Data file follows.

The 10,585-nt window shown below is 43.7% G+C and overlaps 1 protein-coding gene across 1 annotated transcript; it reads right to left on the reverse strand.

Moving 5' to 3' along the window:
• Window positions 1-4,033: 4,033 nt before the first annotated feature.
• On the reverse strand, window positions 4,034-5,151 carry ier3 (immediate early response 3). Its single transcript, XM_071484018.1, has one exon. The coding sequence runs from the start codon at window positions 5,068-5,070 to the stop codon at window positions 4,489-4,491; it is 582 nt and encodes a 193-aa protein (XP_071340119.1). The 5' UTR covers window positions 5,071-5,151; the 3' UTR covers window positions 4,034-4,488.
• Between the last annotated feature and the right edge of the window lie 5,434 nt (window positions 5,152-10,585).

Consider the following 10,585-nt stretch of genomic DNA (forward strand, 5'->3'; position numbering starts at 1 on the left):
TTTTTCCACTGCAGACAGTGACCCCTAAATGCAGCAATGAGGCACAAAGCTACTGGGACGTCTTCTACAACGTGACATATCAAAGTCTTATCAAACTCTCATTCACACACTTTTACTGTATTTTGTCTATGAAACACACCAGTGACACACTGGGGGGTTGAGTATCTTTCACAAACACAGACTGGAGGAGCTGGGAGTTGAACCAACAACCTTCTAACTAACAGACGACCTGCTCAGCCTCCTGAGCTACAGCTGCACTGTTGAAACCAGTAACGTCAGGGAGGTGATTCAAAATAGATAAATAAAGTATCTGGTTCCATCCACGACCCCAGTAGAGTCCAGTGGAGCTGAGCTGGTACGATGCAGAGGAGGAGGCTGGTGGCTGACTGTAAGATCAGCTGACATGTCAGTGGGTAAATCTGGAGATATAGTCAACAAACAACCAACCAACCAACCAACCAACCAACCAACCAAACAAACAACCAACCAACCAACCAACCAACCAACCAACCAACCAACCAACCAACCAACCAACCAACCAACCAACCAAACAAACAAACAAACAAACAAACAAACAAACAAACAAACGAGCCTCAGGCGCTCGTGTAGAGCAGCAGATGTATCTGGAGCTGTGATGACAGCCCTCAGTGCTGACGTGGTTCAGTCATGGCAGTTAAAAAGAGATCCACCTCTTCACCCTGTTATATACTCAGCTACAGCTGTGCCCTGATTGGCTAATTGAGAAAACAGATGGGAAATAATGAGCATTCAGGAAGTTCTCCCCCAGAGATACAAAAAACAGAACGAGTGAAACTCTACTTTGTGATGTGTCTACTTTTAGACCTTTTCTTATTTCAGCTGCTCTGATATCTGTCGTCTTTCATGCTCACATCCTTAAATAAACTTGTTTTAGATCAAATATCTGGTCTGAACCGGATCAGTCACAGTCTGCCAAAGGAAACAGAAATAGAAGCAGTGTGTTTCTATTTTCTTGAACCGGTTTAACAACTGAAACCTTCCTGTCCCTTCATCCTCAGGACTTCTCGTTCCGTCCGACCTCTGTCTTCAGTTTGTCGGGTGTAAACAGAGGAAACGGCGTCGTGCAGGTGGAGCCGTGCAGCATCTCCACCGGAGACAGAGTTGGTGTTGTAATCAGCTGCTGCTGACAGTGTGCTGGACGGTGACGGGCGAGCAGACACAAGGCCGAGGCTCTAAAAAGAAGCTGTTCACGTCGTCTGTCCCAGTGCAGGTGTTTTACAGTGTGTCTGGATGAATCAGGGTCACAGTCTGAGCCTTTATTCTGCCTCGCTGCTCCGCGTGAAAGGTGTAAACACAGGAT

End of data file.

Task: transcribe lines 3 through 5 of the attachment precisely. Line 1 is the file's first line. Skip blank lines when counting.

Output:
• Window positions 1-4,033: 4,033 nt before the first annotated feature.
• On the reverse strand, window positions 4,034-5,151 carry ier3 (immediate early response 3). Its single transcript, XM_071484018.1, has one exon. The coding sequence runs from the start codon at window positions 5,068-5,070 to the stop codon at window positions 4,489-4,491; it is 582 nt and encodes a 193-aa protein (XP_071340119.1). The 5' UTR covers window positions 5,071-5,151; the 3' UTR covers window positions 4,034-4,488.
• Between the last annotated feature and the right edge of the window lie 5,434 nt (window positions 5,152-10,585).